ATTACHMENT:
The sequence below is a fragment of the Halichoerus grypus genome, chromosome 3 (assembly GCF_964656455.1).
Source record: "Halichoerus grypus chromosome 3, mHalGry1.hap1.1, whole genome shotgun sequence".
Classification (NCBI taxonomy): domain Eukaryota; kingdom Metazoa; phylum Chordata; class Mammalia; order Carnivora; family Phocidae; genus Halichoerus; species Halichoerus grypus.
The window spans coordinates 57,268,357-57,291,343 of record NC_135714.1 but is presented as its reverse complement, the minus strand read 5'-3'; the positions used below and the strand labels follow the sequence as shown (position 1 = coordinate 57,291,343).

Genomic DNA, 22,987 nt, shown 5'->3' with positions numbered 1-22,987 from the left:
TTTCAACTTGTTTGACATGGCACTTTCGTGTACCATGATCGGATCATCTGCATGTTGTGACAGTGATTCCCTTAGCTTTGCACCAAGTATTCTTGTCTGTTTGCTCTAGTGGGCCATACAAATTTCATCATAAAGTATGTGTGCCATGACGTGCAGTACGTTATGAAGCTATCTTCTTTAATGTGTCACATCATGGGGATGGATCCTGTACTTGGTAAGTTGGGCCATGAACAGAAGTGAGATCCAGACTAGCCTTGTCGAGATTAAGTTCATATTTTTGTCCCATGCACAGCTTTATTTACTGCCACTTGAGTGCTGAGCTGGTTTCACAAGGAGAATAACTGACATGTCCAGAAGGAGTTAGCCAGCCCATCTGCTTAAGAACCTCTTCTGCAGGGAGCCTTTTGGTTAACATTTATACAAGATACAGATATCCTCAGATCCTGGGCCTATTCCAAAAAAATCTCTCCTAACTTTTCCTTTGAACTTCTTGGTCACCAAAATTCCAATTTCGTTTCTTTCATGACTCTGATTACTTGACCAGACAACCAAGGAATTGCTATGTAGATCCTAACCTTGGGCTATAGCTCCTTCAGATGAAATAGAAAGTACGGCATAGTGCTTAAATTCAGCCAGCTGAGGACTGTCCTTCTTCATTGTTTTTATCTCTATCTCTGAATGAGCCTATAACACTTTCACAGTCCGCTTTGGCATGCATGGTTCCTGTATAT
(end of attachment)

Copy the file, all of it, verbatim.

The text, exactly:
The sequence below is a fragment of the Halichoerus grypus genome, chromosome 3 (assembly GCF_964656455.1).
Source record: "Halichoerus grypus chromosome 3, mHalGry1.hap1.1, whole genome shotgun sequence".
Classification (NCBI taxonomy): domain Eukaryota; kingdom Metazoa; phylum Chordata; class Mammalia; order Carnivora; family Phocidae; genus Halichoerus; species Halichoerus grypus.
The window spans coordinates 57,268,357-57,291,343 of record NC_135714.1 but is presented as its reverse complement, the minus strand read 5'-3'; the positions used below and the strand labels follow the sequence as shown (position 1 = coordinate 57,291,343).

Genomic DNA, 22,987 nt, shown 5'->3' with positions numbered 1-22,987 from the left:
TTTCAACTTGTTTGACATGGCACTTTCGTGTACCATGATCGGATCATCTGCATGTTGTGACAGTGATTCCCTTAGCTTTGCACCAAGTATTCTTGTCTGTTTGCTCTAGTGGGCCATACAAATTTCATCATAAAGTATGTGTGCCATGACGTGCAGTACGTTATGAAGCTATCTTCTTTAATGTGTCACATCATGGGGATGGATCCTGTACTTGGTAAGTTGGGCCATGAACAGAAGTGAGATCCAGACTAGCCTTGTCGAGATTAAGTTCATATTTTTGTCCCATGCACAGCTTTATTTACTGCCACTTGAGTGCTGAGCTGGTTTCACAAGGAGAATAACTGACATGTCCAGAAGGAGTTAGCCAGCCCATCTGCTTAAGAACCTCTTCTGCAGGGAGCCTTTTGGTTAACATTTATACAAGATACAGATATCCTCAGATCCTGGGCCTATTCCAAAAAAATCTCTCCTAACTTTTCCTTTGAACTTCTTGGTCACCAAAATTCCAATTTCGTTTCTTTCATGACTCTGATTACTTGACCAGACAACCAAGGAATTGCTATGTAGATCCTAACCTTGGGCTATAGCTCCTTCAGATGAAATAGAAAGTACGGCATAGTGCTTAAATTCAGCCAGCTGAGGACTGTCCTTCTTCATTGTTTTTATCTCTATCTCTGAATGAGCCTATAACACTTTCACAGTCCGCTTTGGCATGCATGGTTCCTGTATAT